Most investors know that a buy-and-hold strategy is better for their portfolio. They spend some time studying out a company’s profit and loss statement, and they commit to a certain course. But the second the stock price plunges, they get spooked and start selling shares off. Or, they double down on their losses and refuse to sell, even when they’re well past the point of no return. 

80% of our decisions are based on emotions, and only 20% of our decisions are based on our knowledge. Add into all of that the most unpredictable factor in all of your decision making: you. You can gather all of the data you want, and read every stock tip from your favorite website, but you still remain the weak link in your investment portfolio. 

Dr. Richard Smith has a PhD in Systems Science, otherwise known as the mathematics of uncertainty. In 1998, his market portfolio was up 300%, and he couldn’t stop patting himself on the back for his brilliant investment strategy. Then, March 2000 hit, and his entire portfolio plunged 25%, and he panicked about what he should do. He’d had a strategy, and he even had a PhD in the theory of risk, but his emotions still ruled his investment strategy.

Today, Dr. Smith uses technology to help investors close that last mile between emotions and knowledge. You can’t outsmart your fear when you start losing money, but you can understand what’s happening. And you can use technology to prevent your emotions from wrecking your investment strategy.  



Two Nobel Prizes in economics have been given out for explaining the same idea: we hate to lose. That means that when your investment properties go underwater or your stock loses money, you don’t want to sell it and cut your losses. Because selling guarantees your losses.

The fact that you hate to lose has different consequences for when you’re losing and when you’re winning. As you’re losing money, you have a behavioral mechanism that resists losing. It makes you double- or triple-down. You’ll even start telling yourself that your short-term investment is actually a long-term investment, and you’ll work extra hard rationalizing why the right decision is to hang on to your losing investment.

On the flip side, when you’re ahead on an investment, the fact that you hate to lose attaches itself to your profits. You become fearful of losing your profits, so you get the urge to sell even when you’re up. Changing your behavior means:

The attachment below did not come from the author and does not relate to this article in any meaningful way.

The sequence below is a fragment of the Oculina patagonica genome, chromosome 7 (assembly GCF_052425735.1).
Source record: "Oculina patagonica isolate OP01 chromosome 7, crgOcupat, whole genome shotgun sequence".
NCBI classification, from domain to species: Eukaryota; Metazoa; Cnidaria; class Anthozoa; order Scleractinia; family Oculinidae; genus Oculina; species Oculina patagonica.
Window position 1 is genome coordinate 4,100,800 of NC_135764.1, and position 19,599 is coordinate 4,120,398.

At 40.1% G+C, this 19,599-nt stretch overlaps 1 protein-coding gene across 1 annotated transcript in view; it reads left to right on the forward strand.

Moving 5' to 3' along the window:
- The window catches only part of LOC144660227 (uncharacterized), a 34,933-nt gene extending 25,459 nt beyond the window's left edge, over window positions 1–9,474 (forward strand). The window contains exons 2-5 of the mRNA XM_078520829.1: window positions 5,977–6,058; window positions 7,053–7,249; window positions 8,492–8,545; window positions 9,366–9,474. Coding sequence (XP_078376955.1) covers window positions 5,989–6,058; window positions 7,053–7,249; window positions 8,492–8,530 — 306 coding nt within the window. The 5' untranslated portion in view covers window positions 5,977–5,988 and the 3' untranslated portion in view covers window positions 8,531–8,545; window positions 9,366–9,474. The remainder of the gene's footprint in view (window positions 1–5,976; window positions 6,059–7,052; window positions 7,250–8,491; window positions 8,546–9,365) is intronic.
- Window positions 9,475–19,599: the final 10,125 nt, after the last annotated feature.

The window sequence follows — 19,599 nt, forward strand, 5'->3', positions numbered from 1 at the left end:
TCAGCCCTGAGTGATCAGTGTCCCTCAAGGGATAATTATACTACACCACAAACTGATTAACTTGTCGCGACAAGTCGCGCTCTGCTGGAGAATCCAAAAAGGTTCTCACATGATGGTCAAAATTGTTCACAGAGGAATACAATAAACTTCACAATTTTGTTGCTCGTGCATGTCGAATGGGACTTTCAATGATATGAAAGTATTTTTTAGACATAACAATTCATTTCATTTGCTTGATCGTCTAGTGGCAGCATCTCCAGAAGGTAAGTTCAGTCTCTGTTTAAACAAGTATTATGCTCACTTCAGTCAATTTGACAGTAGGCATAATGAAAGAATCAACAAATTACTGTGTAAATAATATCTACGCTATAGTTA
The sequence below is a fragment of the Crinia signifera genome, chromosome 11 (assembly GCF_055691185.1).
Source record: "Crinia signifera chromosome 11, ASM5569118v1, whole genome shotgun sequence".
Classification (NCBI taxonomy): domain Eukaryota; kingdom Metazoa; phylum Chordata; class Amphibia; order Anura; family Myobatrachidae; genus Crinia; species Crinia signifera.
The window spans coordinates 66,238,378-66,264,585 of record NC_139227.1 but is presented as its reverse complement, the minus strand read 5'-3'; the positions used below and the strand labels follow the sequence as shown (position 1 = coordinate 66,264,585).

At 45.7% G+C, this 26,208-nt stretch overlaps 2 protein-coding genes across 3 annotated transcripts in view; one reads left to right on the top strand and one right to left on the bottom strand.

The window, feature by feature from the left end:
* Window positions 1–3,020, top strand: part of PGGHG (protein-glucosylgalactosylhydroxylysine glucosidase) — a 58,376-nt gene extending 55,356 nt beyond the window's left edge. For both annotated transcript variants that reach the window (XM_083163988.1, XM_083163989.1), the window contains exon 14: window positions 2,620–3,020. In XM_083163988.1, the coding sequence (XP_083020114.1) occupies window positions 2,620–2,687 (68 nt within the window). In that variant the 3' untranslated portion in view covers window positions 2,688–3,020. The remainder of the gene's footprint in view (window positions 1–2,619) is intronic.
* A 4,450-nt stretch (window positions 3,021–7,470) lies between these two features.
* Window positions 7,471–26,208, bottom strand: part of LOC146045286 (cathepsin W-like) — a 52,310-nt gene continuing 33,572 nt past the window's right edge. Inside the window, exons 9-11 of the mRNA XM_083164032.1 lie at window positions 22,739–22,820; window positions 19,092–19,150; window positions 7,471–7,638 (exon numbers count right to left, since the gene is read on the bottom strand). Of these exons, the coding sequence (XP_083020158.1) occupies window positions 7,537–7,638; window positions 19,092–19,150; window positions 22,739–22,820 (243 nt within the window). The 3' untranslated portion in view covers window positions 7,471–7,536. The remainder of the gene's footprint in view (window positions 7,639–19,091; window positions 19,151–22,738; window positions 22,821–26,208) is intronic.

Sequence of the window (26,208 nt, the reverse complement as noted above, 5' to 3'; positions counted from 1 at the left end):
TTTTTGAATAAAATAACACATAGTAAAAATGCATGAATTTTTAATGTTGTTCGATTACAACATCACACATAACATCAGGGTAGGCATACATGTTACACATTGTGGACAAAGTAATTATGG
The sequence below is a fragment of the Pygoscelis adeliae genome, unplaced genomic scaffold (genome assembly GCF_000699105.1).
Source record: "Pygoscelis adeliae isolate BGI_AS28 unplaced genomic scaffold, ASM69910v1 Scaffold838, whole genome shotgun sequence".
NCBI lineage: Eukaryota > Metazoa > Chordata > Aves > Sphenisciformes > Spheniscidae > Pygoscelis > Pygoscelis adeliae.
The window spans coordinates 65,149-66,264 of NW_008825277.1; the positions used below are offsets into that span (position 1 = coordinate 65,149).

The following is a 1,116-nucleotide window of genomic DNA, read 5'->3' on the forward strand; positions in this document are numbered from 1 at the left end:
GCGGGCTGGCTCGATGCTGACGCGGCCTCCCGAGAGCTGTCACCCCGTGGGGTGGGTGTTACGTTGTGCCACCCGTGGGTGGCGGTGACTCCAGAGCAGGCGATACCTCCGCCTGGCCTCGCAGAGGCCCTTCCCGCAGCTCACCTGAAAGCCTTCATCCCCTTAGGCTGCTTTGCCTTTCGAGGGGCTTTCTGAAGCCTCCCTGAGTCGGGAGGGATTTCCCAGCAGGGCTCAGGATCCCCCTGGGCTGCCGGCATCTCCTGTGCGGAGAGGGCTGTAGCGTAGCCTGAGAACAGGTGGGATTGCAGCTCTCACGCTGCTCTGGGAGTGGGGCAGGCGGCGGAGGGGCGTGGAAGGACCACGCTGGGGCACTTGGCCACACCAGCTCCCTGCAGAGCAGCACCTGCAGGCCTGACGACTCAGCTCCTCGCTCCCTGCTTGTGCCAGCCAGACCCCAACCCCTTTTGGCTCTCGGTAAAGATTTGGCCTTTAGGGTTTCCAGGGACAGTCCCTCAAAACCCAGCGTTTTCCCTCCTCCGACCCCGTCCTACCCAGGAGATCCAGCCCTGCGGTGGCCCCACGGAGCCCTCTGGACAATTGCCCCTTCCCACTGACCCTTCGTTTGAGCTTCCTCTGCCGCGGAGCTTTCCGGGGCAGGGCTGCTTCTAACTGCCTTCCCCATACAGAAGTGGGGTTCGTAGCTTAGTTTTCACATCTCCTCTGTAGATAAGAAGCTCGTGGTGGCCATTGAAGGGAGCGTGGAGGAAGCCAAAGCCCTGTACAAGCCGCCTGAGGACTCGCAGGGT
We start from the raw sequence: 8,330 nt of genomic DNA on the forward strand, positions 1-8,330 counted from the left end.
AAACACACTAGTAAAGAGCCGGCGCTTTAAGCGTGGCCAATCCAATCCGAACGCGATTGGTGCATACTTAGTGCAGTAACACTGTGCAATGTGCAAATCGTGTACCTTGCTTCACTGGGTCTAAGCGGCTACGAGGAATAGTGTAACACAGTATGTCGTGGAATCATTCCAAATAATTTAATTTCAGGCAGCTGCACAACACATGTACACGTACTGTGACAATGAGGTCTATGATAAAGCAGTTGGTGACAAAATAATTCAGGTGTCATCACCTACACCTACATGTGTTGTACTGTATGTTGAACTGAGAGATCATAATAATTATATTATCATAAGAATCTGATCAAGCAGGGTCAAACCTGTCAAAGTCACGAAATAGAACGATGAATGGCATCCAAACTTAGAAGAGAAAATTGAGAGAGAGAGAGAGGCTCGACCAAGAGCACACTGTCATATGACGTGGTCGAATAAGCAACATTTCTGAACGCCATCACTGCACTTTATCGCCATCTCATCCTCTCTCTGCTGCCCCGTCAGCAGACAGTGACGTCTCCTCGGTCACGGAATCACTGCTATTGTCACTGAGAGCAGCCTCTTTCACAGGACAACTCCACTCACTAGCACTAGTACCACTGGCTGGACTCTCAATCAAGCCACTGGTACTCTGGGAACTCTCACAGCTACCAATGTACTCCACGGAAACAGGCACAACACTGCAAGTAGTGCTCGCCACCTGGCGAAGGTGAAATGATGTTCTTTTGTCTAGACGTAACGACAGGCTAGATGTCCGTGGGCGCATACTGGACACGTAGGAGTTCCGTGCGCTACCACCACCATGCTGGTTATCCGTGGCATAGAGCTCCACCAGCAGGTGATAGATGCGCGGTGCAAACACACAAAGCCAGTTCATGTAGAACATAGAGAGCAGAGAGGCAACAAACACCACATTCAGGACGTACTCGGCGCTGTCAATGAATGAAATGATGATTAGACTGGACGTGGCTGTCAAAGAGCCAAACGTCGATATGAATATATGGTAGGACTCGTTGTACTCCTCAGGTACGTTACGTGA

• Being risk averse with your losers.
  • Being risk seeking with your winners.
  • Inverting your state of mind.


If you have a loss and you’re down 90%, do you know how long it takes to recover your money? You need a 1,000% gain to overcome that kind of loss, and how often does that come around? Not only that, but you couldn’t even handle watching your stock go up 1,000%. You would chicken out before you could recoup all of your losses.

Trailing stop loss– Instituting a trailing stop guarantees that you’ll never lose a certain percentage. One of the most popular strategies is to institute a 25% stop loss so that you never lose more than 25% of your investment. On the other hand, your stock can keep going up and up because you’re giving yourself a mechanism to let your winners go crazy. You’re locking in your profits and reducing your losses.

Volatility budgeting– Some of the older established companies, like Walmart or Johnson & Johnson, might fluctuate 12-15% in a given year. But others, like Tesla or Twitter, might fluctuate 35%. On a more volatile stock, you can calculate the historical volatility and factor that into your trailing stop loss. Dr. Smith calls that volatility budgeting or volatility stop loss. It’ll help you cut through the noise and focus on the long-term financial health of a company’s stock.


When I was a kid, I remember my dad being up in a mutual fund 80%, and then the next year he was down 45%. I would tell him,”Dad, why don’t you just sell it and move your money into something else?”. I see a lot of investors who get stuck in this same trap. They think that they need to make up their losses in the same investment, but there’s no rule that says you have to make up your loss with the exact same position and the exact same stock.

I’ve even had to take this approach in real estate. Sometimes you get a house that’s just a complete drain on your budget, and you keep trying to make it work. One of my properties was completely sapping my mental energy, so I sold it at a $50,000 loss. I cannot even tell you what a relief it was to have that house off my mind, and I could start focusing on positive things again. I’ve made up that loss twentyfold because it’s not consuming my brain power anymore.

There are 10,000 stocks in the stock market, and millions of homes to invest in. If you lose money on an investment, it’s not a moral failing. It’s not a judgement on your investing abilities. If you’re an investor who is in it for the long haul, then you know that losing a little bit of money shouldn’t change your long-term investment strategy.


Technology is a very powerful behavior shaping asset, says Dr. Smith. Currently, the companies doing most of the behavior shaping are Google, Facebook, Instagram, and Twitter as they steer consumers toward this news article or that strategy, and shape their worldview. You can step outside of their influence by getting your mind comfortable with a little bit of loss, buying when others are fearful, and using technology to minimize emotion in your investment strategies.  

Be Daring,


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